9. The reference is either to Sven's lost genealogy or to HC itself. A sentence which could be Sven's was detected by Gertz, 112-14, 195, at the beginning of the late thirteenth-century Incerti Auctoris Genealogia, a work which owes something to HC. See Introduction, p. 27.
10. qui, quare et ubi: the interrogative mode of the law-schools, cf. e.g. Azo, 871. The same approach had also become a recognised part of rhetorical inventio; cf. e.g. Arbusow, 94, Lausberg, §§ 40-2.
11. tanquam leo frendens auitis potitus successibus: I have translated the last word as successionibus. The lion is from Isaiah 5: 25, and Proverbs 20: 2: 'The fear of a king is as the roaring of a lion: whoso provoketh him to anger sinneth against his own soul.' In 1 Peter 5: 8 the raging lion is the Devil, but Knut VI and his successors used the shield of lions and hearts. King Sven is also called Tygeskeg, 'fork-beard', in CR, c. 1140, and Abbot William's Genealogy, c. 1193 (SM, i 19, 178); tjúguskegg in the Norwegian Ágrip of about the same date as the Genealogy.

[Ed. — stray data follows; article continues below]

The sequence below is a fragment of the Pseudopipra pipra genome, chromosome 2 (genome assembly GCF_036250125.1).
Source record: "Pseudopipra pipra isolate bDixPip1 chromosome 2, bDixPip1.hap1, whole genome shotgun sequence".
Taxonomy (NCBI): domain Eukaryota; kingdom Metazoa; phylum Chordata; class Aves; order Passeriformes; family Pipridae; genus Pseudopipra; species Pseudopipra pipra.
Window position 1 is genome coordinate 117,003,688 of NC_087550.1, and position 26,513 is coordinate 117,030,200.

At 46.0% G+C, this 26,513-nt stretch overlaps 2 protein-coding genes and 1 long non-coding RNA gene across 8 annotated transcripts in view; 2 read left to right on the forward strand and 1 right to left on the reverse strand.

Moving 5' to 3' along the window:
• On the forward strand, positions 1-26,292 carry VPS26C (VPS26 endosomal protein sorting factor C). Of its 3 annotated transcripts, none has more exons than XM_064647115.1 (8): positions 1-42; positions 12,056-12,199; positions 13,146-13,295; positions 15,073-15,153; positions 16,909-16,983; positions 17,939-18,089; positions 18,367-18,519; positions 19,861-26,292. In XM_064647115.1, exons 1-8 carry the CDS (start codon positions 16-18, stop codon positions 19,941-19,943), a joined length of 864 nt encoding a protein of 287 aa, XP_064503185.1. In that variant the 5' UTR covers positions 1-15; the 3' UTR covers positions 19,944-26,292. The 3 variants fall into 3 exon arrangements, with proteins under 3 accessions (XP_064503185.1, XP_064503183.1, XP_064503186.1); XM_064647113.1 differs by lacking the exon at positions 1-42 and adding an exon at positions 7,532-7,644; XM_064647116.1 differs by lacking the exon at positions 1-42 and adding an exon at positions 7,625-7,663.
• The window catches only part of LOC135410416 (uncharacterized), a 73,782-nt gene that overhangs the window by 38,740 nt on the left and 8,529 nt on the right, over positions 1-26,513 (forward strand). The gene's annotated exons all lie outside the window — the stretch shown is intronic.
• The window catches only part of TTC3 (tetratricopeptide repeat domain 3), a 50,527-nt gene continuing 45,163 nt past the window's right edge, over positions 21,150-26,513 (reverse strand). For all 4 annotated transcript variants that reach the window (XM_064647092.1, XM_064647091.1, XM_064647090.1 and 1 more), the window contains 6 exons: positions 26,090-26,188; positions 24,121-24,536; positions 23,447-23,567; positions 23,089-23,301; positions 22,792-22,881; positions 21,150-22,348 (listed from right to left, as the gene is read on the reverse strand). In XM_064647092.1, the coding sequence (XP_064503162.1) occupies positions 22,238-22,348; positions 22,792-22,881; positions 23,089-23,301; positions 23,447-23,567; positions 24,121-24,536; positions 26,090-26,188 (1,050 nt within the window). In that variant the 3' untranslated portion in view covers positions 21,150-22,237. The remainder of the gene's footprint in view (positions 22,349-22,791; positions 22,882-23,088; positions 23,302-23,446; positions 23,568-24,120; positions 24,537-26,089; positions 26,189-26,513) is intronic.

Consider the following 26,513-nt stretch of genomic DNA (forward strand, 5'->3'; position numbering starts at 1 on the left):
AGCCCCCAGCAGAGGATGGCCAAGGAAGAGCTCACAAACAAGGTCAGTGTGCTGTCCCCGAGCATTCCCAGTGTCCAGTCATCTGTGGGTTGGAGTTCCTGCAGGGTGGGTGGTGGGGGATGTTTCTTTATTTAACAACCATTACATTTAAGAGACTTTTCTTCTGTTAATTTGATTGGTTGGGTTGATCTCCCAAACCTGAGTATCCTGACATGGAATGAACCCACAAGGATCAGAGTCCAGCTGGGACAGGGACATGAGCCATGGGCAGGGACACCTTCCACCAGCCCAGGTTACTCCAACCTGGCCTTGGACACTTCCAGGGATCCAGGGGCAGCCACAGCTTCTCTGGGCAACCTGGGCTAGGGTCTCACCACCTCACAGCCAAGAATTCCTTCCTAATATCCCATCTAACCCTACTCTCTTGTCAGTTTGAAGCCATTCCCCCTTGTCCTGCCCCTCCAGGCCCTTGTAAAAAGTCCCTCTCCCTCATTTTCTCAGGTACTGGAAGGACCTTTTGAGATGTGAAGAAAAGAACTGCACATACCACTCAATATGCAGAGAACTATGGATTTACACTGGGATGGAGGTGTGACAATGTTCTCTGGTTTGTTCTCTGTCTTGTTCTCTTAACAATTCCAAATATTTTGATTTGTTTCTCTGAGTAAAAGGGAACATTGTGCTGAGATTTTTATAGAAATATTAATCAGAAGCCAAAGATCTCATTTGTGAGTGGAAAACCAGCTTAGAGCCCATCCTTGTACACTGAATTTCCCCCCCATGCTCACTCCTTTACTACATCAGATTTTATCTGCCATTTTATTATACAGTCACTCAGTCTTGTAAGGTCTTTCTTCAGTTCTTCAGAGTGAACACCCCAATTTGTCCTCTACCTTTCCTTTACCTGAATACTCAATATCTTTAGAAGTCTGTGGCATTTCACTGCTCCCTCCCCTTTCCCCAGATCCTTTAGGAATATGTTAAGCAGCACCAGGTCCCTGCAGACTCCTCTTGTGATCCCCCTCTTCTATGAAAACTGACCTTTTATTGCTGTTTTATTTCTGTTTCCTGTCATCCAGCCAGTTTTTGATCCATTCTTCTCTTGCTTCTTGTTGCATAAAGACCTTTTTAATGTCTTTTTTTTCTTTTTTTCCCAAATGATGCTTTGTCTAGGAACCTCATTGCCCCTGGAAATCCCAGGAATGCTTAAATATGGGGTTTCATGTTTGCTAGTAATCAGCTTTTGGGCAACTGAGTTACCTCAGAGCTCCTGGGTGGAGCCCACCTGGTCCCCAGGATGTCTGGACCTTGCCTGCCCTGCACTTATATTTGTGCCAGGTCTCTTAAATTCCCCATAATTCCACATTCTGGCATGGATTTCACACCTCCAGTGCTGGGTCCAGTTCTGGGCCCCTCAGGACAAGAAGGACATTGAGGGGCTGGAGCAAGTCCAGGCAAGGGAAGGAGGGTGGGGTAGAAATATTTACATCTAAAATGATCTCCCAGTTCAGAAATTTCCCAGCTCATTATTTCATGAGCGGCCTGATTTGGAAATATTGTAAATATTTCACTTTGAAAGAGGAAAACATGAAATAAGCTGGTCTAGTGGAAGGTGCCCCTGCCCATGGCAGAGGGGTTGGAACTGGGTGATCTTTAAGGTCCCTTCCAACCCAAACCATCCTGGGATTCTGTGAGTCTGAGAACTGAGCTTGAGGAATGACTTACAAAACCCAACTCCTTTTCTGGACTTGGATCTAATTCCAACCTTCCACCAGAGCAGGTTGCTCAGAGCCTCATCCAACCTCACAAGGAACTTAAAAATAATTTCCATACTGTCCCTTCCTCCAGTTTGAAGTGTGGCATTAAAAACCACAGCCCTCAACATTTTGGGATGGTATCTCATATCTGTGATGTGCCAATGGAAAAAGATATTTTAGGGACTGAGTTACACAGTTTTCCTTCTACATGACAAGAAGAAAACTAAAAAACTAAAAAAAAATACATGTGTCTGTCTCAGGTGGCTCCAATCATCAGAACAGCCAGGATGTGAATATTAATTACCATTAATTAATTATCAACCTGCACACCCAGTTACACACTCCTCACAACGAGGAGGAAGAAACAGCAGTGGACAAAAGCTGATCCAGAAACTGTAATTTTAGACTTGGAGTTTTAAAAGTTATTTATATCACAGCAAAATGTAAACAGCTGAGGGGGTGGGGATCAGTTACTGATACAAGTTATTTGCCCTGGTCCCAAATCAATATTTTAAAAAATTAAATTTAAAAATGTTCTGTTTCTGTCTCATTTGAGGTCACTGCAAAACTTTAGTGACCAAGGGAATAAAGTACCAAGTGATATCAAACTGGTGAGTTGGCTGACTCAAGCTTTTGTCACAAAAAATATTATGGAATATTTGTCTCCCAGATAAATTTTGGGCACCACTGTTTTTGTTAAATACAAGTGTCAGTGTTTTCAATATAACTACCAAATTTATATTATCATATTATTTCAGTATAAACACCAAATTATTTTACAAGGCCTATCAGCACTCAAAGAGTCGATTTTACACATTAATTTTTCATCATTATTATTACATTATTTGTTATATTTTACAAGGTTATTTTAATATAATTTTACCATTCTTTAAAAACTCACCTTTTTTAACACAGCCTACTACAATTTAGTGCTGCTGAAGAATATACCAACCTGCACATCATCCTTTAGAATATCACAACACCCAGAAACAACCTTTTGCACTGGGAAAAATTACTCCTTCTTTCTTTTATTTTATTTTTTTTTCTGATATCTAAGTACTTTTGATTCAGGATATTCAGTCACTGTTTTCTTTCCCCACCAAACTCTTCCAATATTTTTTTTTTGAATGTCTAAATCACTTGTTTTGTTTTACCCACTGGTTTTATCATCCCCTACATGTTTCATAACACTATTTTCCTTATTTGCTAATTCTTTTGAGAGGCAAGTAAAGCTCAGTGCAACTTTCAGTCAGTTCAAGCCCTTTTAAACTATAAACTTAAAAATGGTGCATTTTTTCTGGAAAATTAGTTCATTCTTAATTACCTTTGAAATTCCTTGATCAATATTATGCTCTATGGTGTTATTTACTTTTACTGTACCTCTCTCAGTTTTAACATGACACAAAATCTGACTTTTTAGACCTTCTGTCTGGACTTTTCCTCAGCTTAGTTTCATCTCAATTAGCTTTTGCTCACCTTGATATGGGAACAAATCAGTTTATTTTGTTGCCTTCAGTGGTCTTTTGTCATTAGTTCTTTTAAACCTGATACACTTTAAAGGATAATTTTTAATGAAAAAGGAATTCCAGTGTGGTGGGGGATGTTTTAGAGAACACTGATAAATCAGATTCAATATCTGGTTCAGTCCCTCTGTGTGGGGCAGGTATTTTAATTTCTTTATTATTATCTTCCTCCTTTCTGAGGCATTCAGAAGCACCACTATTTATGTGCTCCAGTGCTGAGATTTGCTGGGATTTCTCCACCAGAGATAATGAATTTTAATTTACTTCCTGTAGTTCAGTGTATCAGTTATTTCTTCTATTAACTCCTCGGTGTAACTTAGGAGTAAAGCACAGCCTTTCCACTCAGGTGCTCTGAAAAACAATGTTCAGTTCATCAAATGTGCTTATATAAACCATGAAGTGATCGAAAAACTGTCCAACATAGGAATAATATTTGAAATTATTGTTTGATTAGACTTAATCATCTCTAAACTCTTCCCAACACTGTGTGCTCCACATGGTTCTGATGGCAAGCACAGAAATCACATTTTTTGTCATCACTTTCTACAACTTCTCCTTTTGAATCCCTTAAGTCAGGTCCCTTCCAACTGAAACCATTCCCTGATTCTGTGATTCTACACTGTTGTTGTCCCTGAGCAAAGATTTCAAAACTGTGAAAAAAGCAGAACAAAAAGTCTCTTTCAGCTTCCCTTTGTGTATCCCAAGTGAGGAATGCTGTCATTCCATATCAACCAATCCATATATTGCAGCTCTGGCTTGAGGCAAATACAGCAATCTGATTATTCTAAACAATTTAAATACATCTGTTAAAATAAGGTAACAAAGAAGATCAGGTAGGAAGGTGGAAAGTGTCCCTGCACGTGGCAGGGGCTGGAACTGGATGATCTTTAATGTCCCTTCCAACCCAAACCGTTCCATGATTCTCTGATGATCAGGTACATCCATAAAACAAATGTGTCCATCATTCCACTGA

12. Gerionem praecellens Hesperium: Aeneid, vii 662 and viii 202; Silius Italicus, i 277; Justin, xliv 4. The three-bodied monster slain by Hercules was usually celebrated for his monstrosity, not his valour. Peter of Blois (Ep. cxvii) used him as a type of the Devil, but others followed the note by Servius on Aeneid, vii 662, making him the amphibious ruler of the Balearic Isles. The Commentary on the First Six Books of the Aeneid, composed 1125-50 and attributed to Bernard Silvestris, says: 'We read that Geryon was a three-bodied monster, whom historians understand as having been a king who ruled three kingdoms' (Jones and Jones, Commentary, 75). In John of Genoa's Catholicon, a dictionary completed by 1286, he appears, s.n. Gereones, simply as 'a king of Spain '. Knut ruled five kingdoms, says Sven, which was more than Geryon. Gertz, HS, 4, n. 1, makes the unlikely suggestion that Sven merely confused Geryon with his slayer, Hercules.
13. par Alexandro: Gertz considered that Sven would have known of Alexander from one of the romances based on Pseudo-Callisthenes (on which see Cary, 24-61), but both Quintus Curtius and Walter of Chatillon were known to Saxo.
14. Finlandiam (A and S): rejected by Gertz, 154, as a misread semlandiam and as inherently improbable since Knut the Great had nothing to do with Finland. However, when Sven refers to Samland (the Königsberg peninsula in East Prussia ) in HC, he calls it Samia. 'Old' Knut may have had nothing to do with Finland, but young Knut VI sent raids there in 1191 and 1202. No expedition to Samland is known before Valdemar ITs raid of 1210, which falls somewhat outside the terminus ante of Sven's work (see Szacherska 1988). Finland should stand.